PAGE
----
I am not sure about the lack of morale, in this or any other game. At this scale it seems like it would be a hindrance, and certainly between Space Marines and Chaos. As it stands, I was not disturbed by a lack of morale rolls.

Line of sight is required from figure to figure, not unit to unit, as with 40K. I think going figure to figure leads to more realistic formations being adopted on the tabletop. Nothing looks more absurd than a phalanx of Space Marines, packed shoulder-to-shoulder, all getting full firepower to the enemy, because it is a more efficient use of space.

Cover basically adds to the Armor rating the figure has – +1 for soft cover (concealment) and +2 for hard cover – making it harder to score a hit and thus not requiring a separate cover save roll.

One note for those used to 40K-like turn sequences: although their is a Melee Phase, it does not include a separate charge move. All movement occurs in the Movement Phase, so if a figure charges into contact it cannot fire in the Shooting Phase (unless it has a pistol), nor can it be shot at by the charged figure (unless it has a pistol). I think that would apply to all 40K weapons classified as "Assault", but ITEN specifically says "pistols".

What I Did Not Like

Nothing really leaps out at me as something I did not like. Rather, there are some things I would probably change, just because I am starting to like my games a certain way.

Another set of rules by Forge of War is FUBAR. The basic concept is fast and furious with a few rolls and simple (one-page) rules. (ITEN is longer mostly because of its retinue generation rules and wargear descriptions. The core rules are only a couple of pages long.) One concept it has, that I like, is that each team (retinue in ITEN) chooses an action, which defines what you can do that turn. So you might choose move, fire, move and fire, assault, etc., each with its own advantages and penalties. Although I like FUBAR's activation/command and control rules, I like ITEN's combat resolution better. I could see merging these two sets of rules.

I did not see a lot of options for the players in terms of tabletop tactics. This was something that actually got me to spring for $100 to try 40K Sixth; all the reviews talked about how tactical it had become with figure placement, damage allocation, etc. I definitely think changing ITEN to a FUBAR-like order system where each turn you cannot do everything would definitely help.

I prefer not requiring figures actually make base-to-base contact in order to melee, mostly for modeling reasons (swords and banners sticking out). This is more of a concern in 28mm than in 6mm as 6mm usually fits comfortably on the base. Nonetheless, I like Joe Morschauser's method of all figures within a certain distance of an enemy figure being allowed to fight. However, as this is a figure-on-figure system, you really need to work out who is fighting whom, so base contact is probably the best way. (Note to all: using magnets as the base, as opposed to adding a magnet to the bottom of the base, makes close combat really close!)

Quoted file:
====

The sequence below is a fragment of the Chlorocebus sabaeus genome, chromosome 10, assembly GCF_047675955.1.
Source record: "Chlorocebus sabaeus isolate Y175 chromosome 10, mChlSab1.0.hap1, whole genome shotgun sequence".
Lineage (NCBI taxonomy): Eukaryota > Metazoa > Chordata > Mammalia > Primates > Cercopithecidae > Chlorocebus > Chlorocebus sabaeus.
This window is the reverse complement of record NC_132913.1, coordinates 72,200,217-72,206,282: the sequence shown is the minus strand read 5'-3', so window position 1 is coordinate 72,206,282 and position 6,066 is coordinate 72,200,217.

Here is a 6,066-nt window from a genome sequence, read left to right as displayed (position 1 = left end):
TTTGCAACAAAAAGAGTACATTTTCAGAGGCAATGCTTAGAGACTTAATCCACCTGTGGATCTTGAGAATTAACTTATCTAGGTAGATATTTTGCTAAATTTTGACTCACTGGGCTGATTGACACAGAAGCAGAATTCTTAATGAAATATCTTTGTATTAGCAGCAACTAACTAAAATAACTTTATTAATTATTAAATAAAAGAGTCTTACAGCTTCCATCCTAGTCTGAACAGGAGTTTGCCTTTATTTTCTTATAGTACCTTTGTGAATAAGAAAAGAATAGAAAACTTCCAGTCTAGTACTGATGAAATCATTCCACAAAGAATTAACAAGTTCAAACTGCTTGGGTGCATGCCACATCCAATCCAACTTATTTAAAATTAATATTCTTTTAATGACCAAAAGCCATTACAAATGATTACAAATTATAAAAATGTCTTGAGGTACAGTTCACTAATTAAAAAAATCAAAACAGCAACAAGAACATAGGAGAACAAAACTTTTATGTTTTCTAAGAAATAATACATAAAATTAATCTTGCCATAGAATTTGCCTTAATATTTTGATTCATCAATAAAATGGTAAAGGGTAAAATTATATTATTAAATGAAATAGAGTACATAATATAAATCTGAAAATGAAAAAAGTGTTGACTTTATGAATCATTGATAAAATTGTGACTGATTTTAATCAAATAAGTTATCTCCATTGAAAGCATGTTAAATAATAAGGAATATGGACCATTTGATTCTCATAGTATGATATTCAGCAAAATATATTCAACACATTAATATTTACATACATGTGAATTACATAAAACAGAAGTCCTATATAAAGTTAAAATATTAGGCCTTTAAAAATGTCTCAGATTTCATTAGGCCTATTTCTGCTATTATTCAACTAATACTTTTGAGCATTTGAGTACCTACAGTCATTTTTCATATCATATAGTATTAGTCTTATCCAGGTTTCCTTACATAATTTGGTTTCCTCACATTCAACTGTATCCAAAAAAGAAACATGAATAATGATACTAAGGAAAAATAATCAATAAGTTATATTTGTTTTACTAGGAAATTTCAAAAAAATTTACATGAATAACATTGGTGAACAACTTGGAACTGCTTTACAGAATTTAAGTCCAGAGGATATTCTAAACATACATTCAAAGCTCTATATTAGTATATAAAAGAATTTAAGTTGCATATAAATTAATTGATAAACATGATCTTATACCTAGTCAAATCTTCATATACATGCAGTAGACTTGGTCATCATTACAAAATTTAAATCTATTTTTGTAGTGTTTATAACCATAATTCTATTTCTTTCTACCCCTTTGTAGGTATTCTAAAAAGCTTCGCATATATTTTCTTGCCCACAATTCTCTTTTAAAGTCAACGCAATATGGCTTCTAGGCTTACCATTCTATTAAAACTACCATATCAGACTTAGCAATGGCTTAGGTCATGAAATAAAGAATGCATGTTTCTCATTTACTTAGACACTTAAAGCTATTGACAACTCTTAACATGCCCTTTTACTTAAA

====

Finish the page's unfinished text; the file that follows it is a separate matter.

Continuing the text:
All in all, the things which caused me the most concern were elements I either got wrong (line of sight) or were because of expectations that they worked the same as with the new version of 40K.

Just a Note

Although I used 6mm troops, I used the full distances (for 28mm figures) listed in ITEN. (Yes, grenades had a full 3" blast radius.) I felt this was much more in scale with the figures, save for the range of a thrown grenade (12", or half the distance an assault rifle can fire).

Final Analysis

Definitely a "try this one again" set of rules.

1 There are no rules for a Space Marine's missile launcher, but there are from the Imperial Guard's grenade launcher and the Ork rokkit launcha. I made mine +0 SV and 48" range, with the frag missile having the same effect as a grenade (3" blast template). Essentially it was a longer ranged grenade launcher for an additional point. Note that I did not have krak missiles. Next time ...

2 Like 40K the frag missile ignores the normal chance to hit and uses the infamous scatter die. This is 1/3rd chance to hit, and 2/3rd chance to scatter a random direction D6 inches. Of course a frag missile has little chance of hurting the Juggernaut, needing a '6' to hit their high armor.

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Huachuca City, Arizona, United States
I am 50 yrs old now. I bought a house in Huachuca City, AZ (although I have a townhouse in Houston, TX and a small home in Tucson, AZ) working on a contract for "the next two years" that is going on five years now. To while away the hours I like to wargame -- with wooden, lead, and sometimes paper miniatures -- usually solo. Although I am a 'rules junkie', I almost always use rules of my own (I like to build upon others' ideas, but it seems like there is always something "missing" or "wrong").